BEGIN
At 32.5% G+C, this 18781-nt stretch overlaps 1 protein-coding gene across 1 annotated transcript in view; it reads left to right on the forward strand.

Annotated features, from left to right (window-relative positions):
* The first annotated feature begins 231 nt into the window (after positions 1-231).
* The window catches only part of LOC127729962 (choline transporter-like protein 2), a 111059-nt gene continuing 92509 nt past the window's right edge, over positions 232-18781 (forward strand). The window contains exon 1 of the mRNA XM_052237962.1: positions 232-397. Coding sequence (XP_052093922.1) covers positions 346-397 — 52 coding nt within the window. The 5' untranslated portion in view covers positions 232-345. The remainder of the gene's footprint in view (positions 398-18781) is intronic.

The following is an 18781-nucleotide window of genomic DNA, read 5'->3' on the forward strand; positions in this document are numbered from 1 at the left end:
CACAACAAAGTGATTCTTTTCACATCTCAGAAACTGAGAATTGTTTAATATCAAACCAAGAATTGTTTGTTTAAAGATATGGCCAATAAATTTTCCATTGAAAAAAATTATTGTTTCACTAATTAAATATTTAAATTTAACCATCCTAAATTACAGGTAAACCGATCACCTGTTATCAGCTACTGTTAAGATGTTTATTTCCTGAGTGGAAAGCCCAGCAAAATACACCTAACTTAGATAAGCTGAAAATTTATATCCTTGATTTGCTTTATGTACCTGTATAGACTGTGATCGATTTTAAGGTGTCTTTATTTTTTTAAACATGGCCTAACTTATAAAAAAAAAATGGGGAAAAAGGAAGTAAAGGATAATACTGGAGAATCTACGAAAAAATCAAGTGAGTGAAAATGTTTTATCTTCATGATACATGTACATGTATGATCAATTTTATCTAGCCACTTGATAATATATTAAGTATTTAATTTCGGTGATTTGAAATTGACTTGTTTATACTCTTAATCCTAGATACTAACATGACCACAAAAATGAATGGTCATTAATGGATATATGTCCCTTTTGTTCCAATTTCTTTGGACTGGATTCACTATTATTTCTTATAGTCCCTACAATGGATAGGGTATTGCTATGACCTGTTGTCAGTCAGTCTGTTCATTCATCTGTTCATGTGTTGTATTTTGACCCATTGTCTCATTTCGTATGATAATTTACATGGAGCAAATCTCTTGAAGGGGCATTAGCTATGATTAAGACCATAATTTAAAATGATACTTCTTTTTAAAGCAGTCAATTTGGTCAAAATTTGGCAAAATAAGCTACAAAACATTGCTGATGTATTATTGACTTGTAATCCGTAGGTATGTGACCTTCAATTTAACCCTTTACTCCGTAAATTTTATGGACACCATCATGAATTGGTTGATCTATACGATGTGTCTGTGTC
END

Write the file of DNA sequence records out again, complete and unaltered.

At 32.5% G+C, this 18781-nt stretch overlaps 1 protein-coding gene across 1 annotated transcript in view; it reads left to right on the forward strand.

Annotated features, from left to right (window-relative positions):
* The first annotated feature begins 231 nt into the window (after positions 1-231).
* The window catches only part of LOC127729962 (choline transporter-like protein 2), a 111059-nt gene continuing 92509 nt past the window's right edge, over positions 232-18781 (forward strand). The window contains exon 1 of the mRNA XM_052237962.1: positions 232-397. Coding sequence (XP_052093922.1) covers positions 346-397 — 52 coding nt within the window. The 5' untranslated portion in view covers positions 232-345. The remainder of the gene's footprint in view (positions 398-18781) is intronic.

The following is an 18781-nucleotide window of genomic DNA, read 5'->3' on the forward strand; positions in this document are numbered from 1 at the left end:
CACAACAAAGTGATTCTTTTCACATCTCAGAAACTGAGAATTGTTTAATATCAAACCAAGAATTGTTTGTTTAAAGATATGGCCAATAAATTTTCCATTGAAAAAAATTATTGTTTCACTAATTAAATATTTAAATTTAACCATCCTAAATTACAGGTAAACCGATCACCTGTTATCAGCTACTGTTAAGATGTTTATTTCCTGAGTGGAAAGCCCAGCAAAATACACCTAACTTAGATAAGCTGAAAATTTATATCCTTGATTTGCTTTATGTACCTGTATAGACTGTGATCGATTTTAAGGTGTCTTTATTTTTTTAAACATGGCCTAACTTATAAAAAAAAAATGGGGAAAAAGGAAGTAAAGGATAATACTGGAGAATCTACGAAAAAATCAAGTGAGTGAAAATGTTTTATCTTCATGATACATGTACATGTATGATCAATTTTATCTAGCCACTTGATAATATATTAAGTATTTAATTTCGGTGATTTGAAATTGACTTGTTTATACTCTTAATCCTAGATACTAACATGACCACAAAAATGAATGGTCATTAATGGATATATGTCCCTTTTGTTCCAATTTCTTTGGACTGGATTCACTATTATTTCTTATAGTCCCTACAATGGATAGGGTATTGCTATGACCTGTTGTCAGTCAGTCTGTTCATTCATCTGTTCATGTGTTGTATTTTGACCCATTGTCTCATTTCGTATGATAATTTACATGGAGCAAATCTCTTGAAGGGGCATTAGCTATGATTAAGACCATAATTTAAAATGATACTTCTTTTTAAAGCAGTCAATTTGGTCAAAATTTGGCAAAATAAGCTACAAAACATTGCTGATGTATTATTGACTTGTAATCCGTAGGTATGTGACCTTCAATTTAACCCTTTACTCCGTAAATTTTATGGACACCATCATGAATTGGTTGATCTATACGATGTGTCTGTGTC